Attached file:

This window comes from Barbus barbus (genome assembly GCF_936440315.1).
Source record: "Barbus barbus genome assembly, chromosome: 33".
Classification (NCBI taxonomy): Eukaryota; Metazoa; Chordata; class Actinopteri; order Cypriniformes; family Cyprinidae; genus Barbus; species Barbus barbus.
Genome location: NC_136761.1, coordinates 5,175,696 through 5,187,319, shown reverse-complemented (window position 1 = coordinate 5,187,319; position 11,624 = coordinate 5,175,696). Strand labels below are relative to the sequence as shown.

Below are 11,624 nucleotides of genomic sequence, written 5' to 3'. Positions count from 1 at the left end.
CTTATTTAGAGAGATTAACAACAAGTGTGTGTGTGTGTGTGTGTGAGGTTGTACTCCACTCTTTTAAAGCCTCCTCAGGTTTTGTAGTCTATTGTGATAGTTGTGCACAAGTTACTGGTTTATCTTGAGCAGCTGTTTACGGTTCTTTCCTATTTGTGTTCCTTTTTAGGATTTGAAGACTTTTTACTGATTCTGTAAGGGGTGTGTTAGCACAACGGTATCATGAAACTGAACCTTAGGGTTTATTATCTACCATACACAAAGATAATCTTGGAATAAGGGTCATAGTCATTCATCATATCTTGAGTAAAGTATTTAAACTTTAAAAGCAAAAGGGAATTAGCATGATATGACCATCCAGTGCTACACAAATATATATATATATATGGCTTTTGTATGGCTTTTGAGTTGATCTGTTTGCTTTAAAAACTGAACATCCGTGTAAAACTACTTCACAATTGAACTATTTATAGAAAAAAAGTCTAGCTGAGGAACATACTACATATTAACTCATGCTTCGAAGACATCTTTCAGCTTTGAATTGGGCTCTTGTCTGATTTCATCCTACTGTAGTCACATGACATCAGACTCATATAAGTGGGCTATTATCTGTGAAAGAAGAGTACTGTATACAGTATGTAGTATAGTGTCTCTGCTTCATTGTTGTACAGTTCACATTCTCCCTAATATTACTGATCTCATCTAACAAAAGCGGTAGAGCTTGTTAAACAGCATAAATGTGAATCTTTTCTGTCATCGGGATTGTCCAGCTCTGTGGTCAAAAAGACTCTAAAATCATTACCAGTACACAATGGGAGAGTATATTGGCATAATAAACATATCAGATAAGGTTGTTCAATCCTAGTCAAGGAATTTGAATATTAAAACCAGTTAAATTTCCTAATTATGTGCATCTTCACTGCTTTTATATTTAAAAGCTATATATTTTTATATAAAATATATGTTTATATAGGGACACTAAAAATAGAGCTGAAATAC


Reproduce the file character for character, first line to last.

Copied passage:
This window comes from Barbus barbus (genome assembly GCF_936440315.1).
Source record: "Barbus barbus genome assembly, chromosome: 33".
Classification (NCBI taxonomy): Eukaryota; Metazoa; Chordata; class Actinopteri; order Cypriniformes; family Cyprinidae; genus Barbus; species Barbus barbus.
Genome location: NC_136761.1, coordinates 5,175,696 through 5,187,319, shown reverse-complemented (window position 1 = coordinate 5,187,319; position 11,624 = coordinate 5,175,696). Strand labels below are relative to the sequence as shown.

Below are 11,624 nucleotides of genomic sequence, written 5' to 3'. Positions count from 1 at the left end.
CTTATTTAGAGAGATTAACAACAAGTGTGTGTGTGTGTGTGTGTGAGGTTGTACTCCACTCTTTTAAAGCCTCCTCAGGTTTTGTAGTCTATTGTGATAGTTGTGCACAAGTTACTGGTTTATCTTGAGCAGCTGTTTACGGTTCTTTCCTATTTGTGTTCCTTTTTAGGATTTGAAGACTTTTTACTGATTCTGTAAGGGGTGTGTTAGCACAACGGTATCATGAAACTGAACCTTAGGGTTTATTATCTACCATACACAAAGATAATCTTGGAATAAGGGTCATAGTCATTCATCATATCTTGAGTAAAGTATTTAAACTTTAAAAGCAAAAGGGAATTAGCATGATATGACCATCCAGTGCTACACAAATATATATATATATATGGCTTTTGTATGGCTTTTGAGTTGATCTGTTTGCTTTAAAAACTGAACATCCGTGTAAAACTACTTCACAATTGAACTATTTATAGAAAAAAAGTCTAGCTGAGGAACATACTACATATTAACTCATGCTTCGAAGACATCTTTCAGCTTTGAATTGGGCTCTTGTCTGATTTCATCCTACTGTAGTCACATGACATCAGACTCATATAAGTGGGCTATTATCTGTGAAAGAAGAGTACTGTATACAGTATGTAGTATAGTGTCTCTGCTTCATTGTTGTACAGTTCACATTCTCCCTAATATTACTGATCTCATCTAACAAAAGCGGTAGAGCTTGTTAAACAGCATAAATGTGAATCTTTTCTGTCATCGGGATTGTCCAGCTCTGTGGTCAAAAAGACTCTAAAATCATTACCAGTACACAATGGGAGAGTATATTGGCATAATAAACATATCAGATAAGGTTGTTCAATCCTAGTCAAGGAATTTGAATATTAAAACCAGTTAAATTTCCTAATTATGTGCATCTTCACTGCTTTTATATTTAAAAGCTATATATTTTTATATAAAATATATGTTTATATAGGGACACTAAAAATAGAGCTGAAATAC